Knife is taught first. For knife training, bare bayonets are used. Movements may also be practiced initially with a club about the length of a bayonet. Knife movements are practiced against a knife armed opponent.

Club fighting is first practiced against an unarmed opponent. Later in the instruction, club movements are included against the opponents armed with knife, club, and fixed bayonet.

The club, like the knife, is to be considered an emergency weapon readily available in a pinch and very effective when properly used. For training, each man will obtain his own club. It should be about 1-inch in diameter and about the length of a bayonet. Stripping bark or finishing of the club is not necessary or desirable.

Knife movements and sequence of instruction:

Flat blade stance

Blade line (blade, wrist and forearm in one plane)

Slashes and thrusts

Parries (left and right)

Hand Cut - Throat Slash (Left and right)

Hand grab - stab (left and right)

Disengage - Hand Cut - Throat Slash (Left and right)

Circular Parry Hand Cut

Knife vs. Club, vs. Unarmed Opponent (Hand Cuts and Throat Slashes)

Knife vs. Fixed Bayonet: Parry, slash forward hand, slash throat

Parry, seize rifle muzzle, stab

 

 

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Club movements and sequence of instruction:

Club stance

Jabs (solar plexus, throat, lower abdomen, face).

Joint Striking (Hand, wrist, elbow, shoulder, knee).

Concealed Club Hitting (Jab, hook, backhand, flick, smash).

Two handed club snap

Cross-club snare.

Club vs. Club, vs. Knife (Hand and joint striking.)

Club vs. Fixed Bayonet: (Parry, slash forward hand and elbow.)

(Parry, seize rifle muzzle, strike neck, joints, etc.)
 

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First Marine Division,
Fleet Marine Force,
c/o Fleet Post Office, San Francisco, California.

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JUDO

I. OBJECTIVE: The objective of training troops in judo is to develop agility and fighting instincts so that the individual will have greater fighting spirit and ability when armed.

II. COMPONENTS: Judo will include the following three components

1. Shock dispersion and tumbling

2. Judo

3. Disarming

III. TECHNIQUES: The techniques and movements comprising this system of unarmed combat are the result of careful selection and adaptation from a great number of movements in boxing wrestling, jiu jitsu, savate, and judo. They represent the best techniques for military purposes in terms of effectiveness, speed and simplicity.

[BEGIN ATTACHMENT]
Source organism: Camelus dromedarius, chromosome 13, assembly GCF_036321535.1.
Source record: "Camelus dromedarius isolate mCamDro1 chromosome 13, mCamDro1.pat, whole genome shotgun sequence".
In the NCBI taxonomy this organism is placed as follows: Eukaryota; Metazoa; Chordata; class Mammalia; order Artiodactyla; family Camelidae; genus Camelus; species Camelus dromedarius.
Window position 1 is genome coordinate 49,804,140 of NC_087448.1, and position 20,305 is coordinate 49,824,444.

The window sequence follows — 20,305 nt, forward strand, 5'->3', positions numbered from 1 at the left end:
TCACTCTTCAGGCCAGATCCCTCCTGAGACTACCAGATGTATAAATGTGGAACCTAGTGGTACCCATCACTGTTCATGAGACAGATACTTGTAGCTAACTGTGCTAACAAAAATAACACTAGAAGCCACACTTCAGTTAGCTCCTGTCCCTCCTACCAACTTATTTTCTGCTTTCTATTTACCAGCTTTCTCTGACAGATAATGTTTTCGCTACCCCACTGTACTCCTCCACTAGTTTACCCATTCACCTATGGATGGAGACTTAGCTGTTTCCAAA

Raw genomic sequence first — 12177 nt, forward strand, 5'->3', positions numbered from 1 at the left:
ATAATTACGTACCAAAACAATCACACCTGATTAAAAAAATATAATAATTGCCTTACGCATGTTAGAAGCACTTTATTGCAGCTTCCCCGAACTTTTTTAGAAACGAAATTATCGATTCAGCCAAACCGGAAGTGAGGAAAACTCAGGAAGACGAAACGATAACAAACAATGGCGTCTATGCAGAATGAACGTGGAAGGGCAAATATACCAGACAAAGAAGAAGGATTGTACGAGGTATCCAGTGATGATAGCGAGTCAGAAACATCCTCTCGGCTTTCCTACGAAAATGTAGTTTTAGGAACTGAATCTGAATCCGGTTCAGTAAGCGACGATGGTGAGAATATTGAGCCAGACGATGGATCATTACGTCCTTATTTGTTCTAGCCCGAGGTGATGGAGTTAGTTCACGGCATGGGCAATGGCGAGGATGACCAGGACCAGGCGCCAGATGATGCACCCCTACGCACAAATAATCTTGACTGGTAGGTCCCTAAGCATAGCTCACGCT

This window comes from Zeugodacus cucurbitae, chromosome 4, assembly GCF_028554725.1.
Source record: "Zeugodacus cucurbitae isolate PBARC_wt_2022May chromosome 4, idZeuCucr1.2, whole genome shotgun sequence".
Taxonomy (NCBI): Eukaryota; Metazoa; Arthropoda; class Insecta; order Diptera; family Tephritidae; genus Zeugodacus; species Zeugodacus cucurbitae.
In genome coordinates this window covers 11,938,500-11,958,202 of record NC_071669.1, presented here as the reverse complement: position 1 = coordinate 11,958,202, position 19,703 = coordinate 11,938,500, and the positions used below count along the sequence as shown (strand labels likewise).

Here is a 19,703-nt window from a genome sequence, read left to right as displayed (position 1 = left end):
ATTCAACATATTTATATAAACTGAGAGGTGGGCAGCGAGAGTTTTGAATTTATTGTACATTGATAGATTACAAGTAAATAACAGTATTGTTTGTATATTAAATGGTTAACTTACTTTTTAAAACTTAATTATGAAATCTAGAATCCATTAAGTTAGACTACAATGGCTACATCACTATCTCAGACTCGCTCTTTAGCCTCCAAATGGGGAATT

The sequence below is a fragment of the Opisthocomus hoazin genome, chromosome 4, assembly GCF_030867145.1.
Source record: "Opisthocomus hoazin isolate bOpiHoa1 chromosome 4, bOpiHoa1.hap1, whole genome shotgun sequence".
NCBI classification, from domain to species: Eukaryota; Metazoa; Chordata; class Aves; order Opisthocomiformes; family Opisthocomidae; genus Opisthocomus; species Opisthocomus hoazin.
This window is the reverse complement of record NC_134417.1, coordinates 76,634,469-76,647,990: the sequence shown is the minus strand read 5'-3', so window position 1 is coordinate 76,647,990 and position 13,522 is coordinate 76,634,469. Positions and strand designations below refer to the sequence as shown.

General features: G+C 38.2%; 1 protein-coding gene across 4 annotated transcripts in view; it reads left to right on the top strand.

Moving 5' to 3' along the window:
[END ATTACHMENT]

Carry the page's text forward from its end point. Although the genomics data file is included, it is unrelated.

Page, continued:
IV. TRAINING: As in bayonet training, the method in unarmed combat will be to condition reflexes to react automatically in aggressive movements. Practice will be conducted without protective equipment, preferably on turf or sand. Judo and disarming will be practiced in pairs against each other, slowly at first for precision then accelerated for speed and timing.

V. SHOCK DISPERSION AND TUMBLING:

Shock dispersion (from backward and sideward falls)

Tumbling (forward, sideward, and backward)

VI. JUDO:

Principles (Balance, speed, leverage, surprise, aggressiveness, continuity of attack)

Striking methods (Judo slash, stiff fingers, heel of hand, elbow, knee, and kick)

Vulnerable points (Eyes, between eyes, temples, back of ears, under nose, base of skull, side of neck, collar bone, solar plexus, groin, base of spine, knees, shins, insteps, joints)

Principle attack blows:

Tiger Claw (eyes, face)

Judo Slash (throat, neck, temples, face, solar plexus, groin)

Chinese Kick (knees, shins, insteps)

 

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Parries (slashes, hooks, straight punches left & right)

Parry follow-up (judo slash, tiger claw, Chinese kicks in fast, continuous succession)

Wrist and Arm attacks:

Outward twist of hand left & right

Arm jerk and elbow break left & right

Strangulation and escapes:

Scissors strangle

Japanese strangle

Front cross strangle

Escapes (fast combination of kicking, striking, twisting, overhead toss)

VII. DISARMING:

Bayonet thrust:

Parry left, grab muzzle, strike lead elbow

Parry left, grab lead hand with both hands, twist outward

Parry right, strike muzzle upward and balance downward, twist back overhead.

Parry right, strike muzzle down, twist forward into deck.

Knife:

Parry, jerk arm, strike elbow, bend wrist

Club:

Same as for the knife, plus knee and other blows.

Note: Disarming methods are at best an expedient to be used in emergency. The best disarming methods are effective only against simple attack. They are ineffective against the weapon techniques taught in this course. Undue time should not be spent in disarming at the expense of attack training with weapons.

 

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JNC May 2003